Skip to main content

Thanksgiving Leftovers-I-74/US 311 Construction Photos

As promised, I'm posting some of the photos I have taken along the I-74/US 311 freeway now being constructed from Business 85 (US 29/70) to US 220 (Future I-73). The project is actually building two separate freeways. The first covers completing the High Point East Belt Freeway from Business 85 to just beyond I-85 and the other is the US 311 Bypass Freeway which runs from I-85 to US 220 and which is also broken into 2 parts. The second and final part of the Bypass was only recently started as a design/build project. The projected completion dates for the projects seen in the photos below is Spring 2011 while Fall 2012 is the completion date for the part just recently awarded for construction.

The photos and commentary will cover the I-74 construction zone going west to east.

1. Business 85
The completed second section of the High Point East Belt actually runs beyond Business 85 to Baker Road so the interchange with the future I-74 freeway is largely complete. The above photo was taken at the future off-ramp from I-74 west in September 2007, and the scene looked similar last month.

2. Baker Road
Nothing is going on here at the moment, and I couldn't find a reasonable place to take a photo. Looking west one sees the completed freeway running to Business 85. On the other side is graded roadbed heading east. Presumably a bridge will be built here. They are probably waiting to start until other bridges (discussed below) are complete and a reasonable detour route can be put together.

3. Jackson Lake Road Bridge
This bridge was completed and opened on Friday, November 21. The view is looking south where Jackson Lake Road eventually intersects NC 610. The roadbed heading back west toward Baker Road is only partially complete:
4. Kersey Valley Road Bridge
This bridge was finished in October. The construction of this bridge was complicated in that it continues a curve in the roadway:
Though there's been more excavation here, but still much more is needed:
The view to the east shows more excavation and the start of work at cutting off the road crossing the freeway roadbed in the distance. Beyond the hill is the interchange with Interstate 85:
5. The I-85/I-74 Interchange
The I-74/US 311 freeway will go under the existing I-85 roadway. In order to excavate under the existing I-85 roadbed they first had to build the future C/D ramps for the I-74/US 311 and NC 62 exit ramps to be used by I-85 traffic. This was completed in November. The photos below are of the new traffic pattern:

The above photo was taken on November 23, compare the progress to the one below taken on Halloween:
Hard to tell but there appears to be some excavation progress for the I-74 roadbed being excavated through the I-85 roadway. There is also signs of progress on the bridge in the foreground which will be part of the I-74 interchange ramp system. You can also see that as part of building the C/D lanes they've paved the exit ramps to I-85 South as well. The NC 62 exit going south on I-85 will be reached via the C/D ramps:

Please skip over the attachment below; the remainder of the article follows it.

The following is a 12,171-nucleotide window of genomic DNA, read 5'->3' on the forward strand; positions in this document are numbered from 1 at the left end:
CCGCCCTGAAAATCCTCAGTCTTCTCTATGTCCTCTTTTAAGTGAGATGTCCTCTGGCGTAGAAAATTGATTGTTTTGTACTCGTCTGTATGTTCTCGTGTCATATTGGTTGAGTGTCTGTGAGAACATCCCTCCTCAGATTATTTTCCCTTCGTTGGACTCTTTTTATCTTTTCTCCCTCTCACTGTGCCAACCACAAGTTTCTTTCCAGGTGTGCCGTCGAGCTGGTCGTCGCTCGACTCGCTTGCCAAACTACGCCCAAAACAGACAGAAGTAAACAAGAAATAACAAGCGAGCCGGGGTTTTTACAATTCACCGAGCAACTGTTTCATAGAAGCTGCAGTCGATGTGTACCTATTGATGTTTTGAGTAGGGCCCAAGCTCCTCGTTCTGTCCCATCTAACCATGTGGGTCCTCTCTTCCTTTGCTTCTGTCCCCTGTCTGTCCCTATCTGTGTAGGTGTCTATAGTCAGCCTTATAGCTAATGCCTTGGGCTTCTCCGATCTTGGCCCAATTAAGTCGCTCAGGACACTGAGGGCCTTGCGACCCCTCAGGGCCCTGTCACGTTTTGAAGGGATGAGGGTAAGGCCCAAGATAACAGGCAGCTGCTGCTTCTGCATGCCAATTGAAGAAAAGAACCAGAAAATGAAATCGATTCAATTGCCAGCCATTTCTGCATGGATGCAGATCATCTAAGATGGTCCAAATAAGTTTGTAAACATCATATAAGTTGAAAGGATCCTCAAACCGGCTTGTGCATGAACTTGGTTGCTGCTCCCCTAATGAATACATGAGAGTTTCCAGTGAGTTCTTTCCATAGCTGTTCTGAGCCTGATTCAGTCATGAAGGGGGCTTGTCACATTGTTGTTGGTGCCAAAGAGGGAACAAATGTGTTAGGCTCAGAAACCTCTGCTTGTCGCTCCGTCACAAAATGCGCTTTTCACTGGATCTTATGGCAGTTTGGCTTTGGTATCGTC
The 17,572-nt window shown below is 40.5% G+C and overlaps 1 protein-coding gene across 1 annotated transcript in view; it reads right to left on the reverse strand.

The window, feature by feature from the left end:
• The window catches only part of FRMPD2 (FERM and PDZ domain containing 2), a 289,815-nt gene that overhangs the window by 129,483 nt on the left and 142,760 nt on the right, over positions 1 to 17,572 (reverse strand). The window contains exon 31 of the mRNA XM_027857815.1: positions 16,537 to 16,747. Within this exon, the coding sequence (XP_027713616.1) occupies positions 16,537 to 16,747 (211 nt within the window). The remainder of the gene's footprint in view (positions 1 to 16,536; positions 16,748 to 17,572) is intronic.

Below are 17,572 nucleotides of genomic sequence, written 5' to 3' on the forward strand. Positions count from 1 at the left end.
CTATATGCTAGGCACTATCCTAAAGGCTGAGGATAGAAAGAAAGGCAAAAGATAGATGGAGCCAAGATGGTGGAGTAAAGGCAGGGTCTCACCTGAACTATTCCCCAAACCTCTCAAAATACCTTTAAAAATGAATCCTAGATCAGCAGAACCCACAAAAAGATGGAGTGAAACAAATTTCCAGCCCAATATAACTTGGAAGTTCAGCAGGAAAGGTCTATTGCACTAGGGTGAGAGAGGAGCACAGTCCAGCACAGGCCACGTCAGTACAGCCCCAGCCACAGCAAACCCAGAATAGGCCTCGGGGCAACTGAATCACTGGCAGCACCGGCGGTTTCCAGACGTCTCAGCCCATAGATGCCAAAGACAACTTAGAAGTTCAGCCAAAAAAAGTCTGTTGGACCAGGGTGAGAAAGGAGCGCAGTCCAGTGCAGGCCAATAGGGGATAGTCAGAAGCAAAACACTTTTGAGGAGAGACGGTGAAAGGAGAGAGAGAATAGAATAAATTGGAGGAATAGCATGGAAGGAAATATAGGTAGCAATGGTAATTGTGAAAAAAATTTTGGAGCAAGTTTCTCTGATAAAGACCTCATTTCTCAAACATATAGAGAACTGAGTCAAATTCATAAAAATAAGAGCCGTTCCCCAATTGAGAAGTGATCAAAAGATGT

The exit will be renumbered 113A with B and C for the I-74 East and West ramps, respectively. Here's a view of the eastern end of the bridge over the C/D ramps being used for I-85 North:
And here's what it looks like traveling on the temporary I-85 northbound lanes under the ramp bridge being constructed:
6. View of Roadbed from Checker Road
Checker Road is the first left on NC 62 headed east after I-85. The route has been cutoff and there is nothing in NCDOT documentation listing a temporary detour. A bridge piling can be seen at the end of the road that was built early on during construction:
The only change in the past year is the buildup of material on the opposite side of the I-74 roadbed, is this going to be part of the I-74 interchange, or a connection to the road on the other side?
Looking from a more western vantage point you can also see the have paved the ramp from I-85 north to the future I-74 freeway:
7. NC 62 Bridge
The next bridge needed to be constructed will carry NC 62 over the new freeway. Here's how it appeared on Halloween:
The current roadway will be rerouted, the question is will traffic have to be detoured at any time or will they work around the highway while completing the bridge. The support structures and beams are in place. Across NC 62 from the bridge looking east the contractor had started paving the roadbed in November:
The pavement goes as far as the next bridge being built, that for Tuttle Road which is around the corner, but of which I have no photos at the moment.

8. Poole Road Bridge
The future freeway roadbed runs from Tuttle Road further southeast to a couple miles past Cedar Square Road. Construction in this area includes building a new bridge to reconnect Poole Road over the future freeway. Here's a look at what's been constructed as of November: